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In a decision legal experts describe as a first in the United States, a transgender person in Oregon just won the right to choose "non-binary" as their gender rather than male or female. The ruling sets a national precedent that could challenge state and federal policies.

Retired U.S. Army Sergeant Jamie Shupe filed a petition with an Oregon circuit court in April requesting that they be allowed to identify as non-binary because they don't identify as either male or female (Shupe goes by the pronouns "they/them"). Shupe originally changed their gender from male to female before the petition to change to non-binary. They went to the court with supporting letters from two doctors, The New York Times reported.

"I was assigned male at birth due to biology," Shupe told The Oregonian. "I'm stuck with that for life. My gender identity is definitely feminine. My gender identity has never been male, but I feel like I have to own up to my male biology. Being non-binary allows me to do that. I'm a mixture of both. I consider myself as a third sex."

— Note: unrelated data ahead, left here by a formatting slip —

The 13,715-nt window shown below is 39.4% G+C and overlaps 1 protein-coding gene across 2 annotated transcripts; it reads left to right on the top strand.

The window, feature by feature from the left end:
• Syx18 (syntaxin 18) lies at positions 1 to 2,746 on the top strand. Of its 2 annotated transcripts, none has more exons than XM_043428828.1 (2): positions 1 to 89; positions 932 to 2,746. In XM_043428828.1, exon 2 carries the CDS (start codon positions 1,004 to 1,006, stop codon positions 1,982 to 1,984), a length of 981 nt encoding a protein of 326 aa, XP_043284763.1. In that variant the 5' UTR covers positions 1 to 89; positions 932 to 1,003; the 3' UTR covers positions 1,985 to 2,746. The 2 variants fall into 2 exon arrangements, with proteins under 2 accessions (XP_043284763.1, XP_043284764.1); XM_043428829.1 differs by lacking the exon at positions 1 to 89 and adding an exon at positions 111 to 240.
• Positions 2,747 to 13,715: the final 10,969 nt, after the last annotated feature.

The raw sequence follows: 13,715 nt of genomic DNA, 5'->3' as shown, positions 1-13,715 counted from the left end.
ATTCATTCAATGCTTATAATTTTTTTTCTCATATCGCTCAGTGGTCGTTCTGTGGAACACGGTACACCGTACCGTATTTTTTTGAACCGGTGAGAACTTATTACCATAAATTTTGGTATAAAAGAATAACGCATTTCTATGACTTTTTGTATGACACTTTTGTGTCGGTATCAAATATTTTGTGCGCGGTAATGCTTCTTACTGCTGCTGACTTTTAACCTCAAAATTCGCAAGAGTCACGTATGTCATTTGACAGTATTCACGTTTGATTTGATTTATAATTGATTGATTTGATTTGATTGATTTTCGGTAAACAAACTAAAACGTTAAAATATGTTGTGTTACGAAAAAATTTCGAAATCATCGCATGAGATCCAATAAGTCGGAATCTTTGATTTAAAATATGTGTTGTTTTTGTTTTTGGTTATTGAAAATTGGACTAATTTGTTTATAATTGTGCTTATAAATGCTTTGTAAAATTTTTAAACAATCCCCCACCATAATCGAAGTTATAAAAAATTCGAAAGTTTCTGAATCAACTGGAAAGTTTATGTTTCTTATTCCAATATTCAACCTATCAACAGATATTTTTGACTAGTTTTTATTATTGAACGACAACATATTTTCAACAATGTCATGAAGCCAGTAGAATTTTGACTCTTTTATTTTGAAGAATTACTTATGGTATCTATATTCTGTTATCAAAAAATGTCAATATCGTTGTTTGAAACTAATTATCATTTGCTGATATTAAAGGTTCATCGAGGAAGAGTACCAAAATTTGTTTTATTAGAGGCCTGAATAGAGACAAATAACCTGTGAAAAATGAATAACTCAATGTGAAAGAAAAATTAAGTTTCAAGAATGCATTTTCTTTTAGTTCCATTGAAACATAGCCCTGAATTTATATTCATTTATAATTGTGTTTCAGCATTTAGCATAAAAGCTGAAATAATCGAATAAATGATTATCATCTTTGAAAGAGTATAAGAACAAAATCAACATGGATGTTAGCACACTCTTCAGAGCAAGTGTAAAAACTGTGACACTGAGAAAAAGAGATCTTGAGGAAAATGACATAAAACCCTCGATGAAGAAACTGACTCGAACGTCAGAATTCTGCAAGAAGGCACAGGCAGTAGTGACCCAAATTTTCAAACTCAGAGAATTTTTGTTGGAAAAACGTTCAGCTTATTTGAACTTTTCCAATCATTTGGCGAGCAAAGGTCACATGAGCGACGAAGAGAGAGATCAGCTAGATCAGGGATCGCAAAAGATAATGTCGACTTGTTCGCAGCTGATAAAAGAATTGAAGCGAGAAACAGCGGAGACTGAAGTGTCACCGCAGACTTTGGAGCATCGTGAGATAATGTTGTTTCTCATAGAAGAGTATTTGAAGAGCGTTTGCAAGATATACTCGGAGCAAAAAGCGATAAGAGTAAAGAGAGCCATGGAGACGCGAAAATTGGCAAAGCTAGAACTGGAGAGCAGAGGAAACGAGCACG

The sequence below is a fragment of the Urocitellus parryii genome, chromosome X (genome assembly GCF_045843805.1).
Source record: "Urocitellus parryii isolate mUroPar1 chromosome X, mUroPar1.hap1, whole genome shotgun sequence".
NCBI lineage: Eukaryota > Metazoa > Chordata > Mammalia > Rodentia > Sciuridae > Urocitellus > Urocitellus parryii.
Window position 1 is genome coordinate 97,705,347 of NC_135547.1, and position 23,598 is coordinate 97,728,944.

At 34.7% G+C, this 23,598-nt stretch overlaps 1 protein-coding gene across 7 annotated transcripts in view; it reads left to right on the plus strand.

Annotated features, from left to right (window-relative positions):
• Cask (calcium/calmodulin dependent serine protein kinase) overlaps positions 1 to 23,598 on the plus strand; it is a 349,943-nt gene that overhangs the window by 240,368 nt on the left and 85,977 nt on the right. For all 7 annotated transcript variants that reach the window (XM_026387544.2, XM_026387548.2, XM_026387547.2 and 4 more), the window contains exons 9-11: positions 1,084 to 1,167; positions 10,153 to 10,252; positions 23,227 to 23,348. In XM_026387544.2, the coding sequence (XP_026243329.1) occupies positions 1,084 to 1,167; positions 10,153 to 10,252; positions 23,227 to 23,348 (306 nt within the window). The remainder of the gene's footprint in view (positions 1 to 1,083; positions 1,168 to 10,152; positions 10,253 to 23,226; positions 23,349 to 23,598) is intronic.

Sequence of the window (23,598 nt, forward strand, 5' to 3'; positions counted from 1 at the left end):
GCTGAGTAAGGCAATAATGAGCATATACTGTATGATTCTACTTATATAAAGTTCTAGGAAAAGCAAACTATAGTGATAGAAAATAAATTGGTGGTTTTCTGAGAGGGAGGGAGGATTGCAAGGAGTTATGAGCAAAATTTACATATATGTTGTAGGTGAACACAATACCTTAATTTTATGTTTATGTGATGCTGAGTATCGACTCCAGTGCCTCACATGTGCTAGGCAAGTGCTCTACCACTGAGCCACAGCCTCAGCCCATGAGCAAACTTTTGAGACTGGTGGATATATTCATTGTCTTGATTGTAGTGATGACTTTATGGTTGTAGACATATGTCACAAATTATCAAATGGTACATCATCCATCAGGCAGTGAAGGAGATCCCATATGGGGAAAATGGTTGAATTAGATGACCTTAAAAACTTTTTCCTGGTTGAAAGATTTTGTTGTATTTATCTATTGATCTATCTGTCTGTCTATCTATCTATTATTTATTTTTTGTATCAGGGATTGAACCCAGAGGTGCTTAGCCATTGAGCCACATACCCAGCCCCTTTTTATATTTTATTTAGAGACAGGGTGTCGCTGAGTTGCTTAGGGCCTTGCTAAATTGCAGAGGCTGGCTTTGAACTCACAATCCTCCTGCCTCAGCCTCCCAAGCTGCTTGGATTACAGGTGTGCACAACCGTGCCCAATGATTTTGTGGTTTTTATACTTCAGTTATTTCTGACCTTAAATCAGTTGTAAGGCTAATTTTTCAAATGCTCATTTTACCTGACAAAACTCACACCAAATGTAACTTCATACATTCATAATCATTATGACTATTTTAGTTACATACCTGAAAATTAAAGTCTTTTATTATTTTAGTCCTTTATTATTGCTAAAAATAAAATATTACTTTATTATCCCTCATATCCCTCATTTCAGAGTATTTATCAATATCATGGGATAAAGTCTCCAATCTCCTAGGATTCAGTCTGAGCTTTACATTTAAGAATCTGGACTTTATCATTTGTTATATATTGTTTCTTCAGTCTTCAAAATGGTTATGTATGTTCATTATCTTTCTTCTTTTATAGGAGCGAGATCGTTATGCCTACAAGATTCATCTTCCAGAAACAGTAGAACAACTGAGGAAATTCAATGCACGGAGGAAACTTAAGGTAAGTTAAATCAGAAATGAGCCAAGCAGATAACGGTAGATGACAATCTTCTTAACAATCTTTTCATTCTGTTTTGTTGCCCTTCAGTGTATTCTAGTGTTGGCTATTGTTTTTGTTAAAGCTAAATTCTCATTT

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Here's the ruling—just two paragraphs—from Shupe's lawyer's blog:

The Oregon court's decision could give trans people who identify as non-binary a platform to argue for their right to identification documents that recognize their gender identity. Shupe's victory is a significant win for trans rights as discriminatory bathroom laws in North Carolina, and anti-trans sentiment in other states like Texas, take hold.

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"As far as we know, this may be the first ruling of its kind in the U.S.," the Transgender Law Center's Legal Director Ilona Turner told The Daily Dot. "This is an important step toward ensuring that nonbinary members of our community have access to identity documents that reflect who they are, just like everyone else."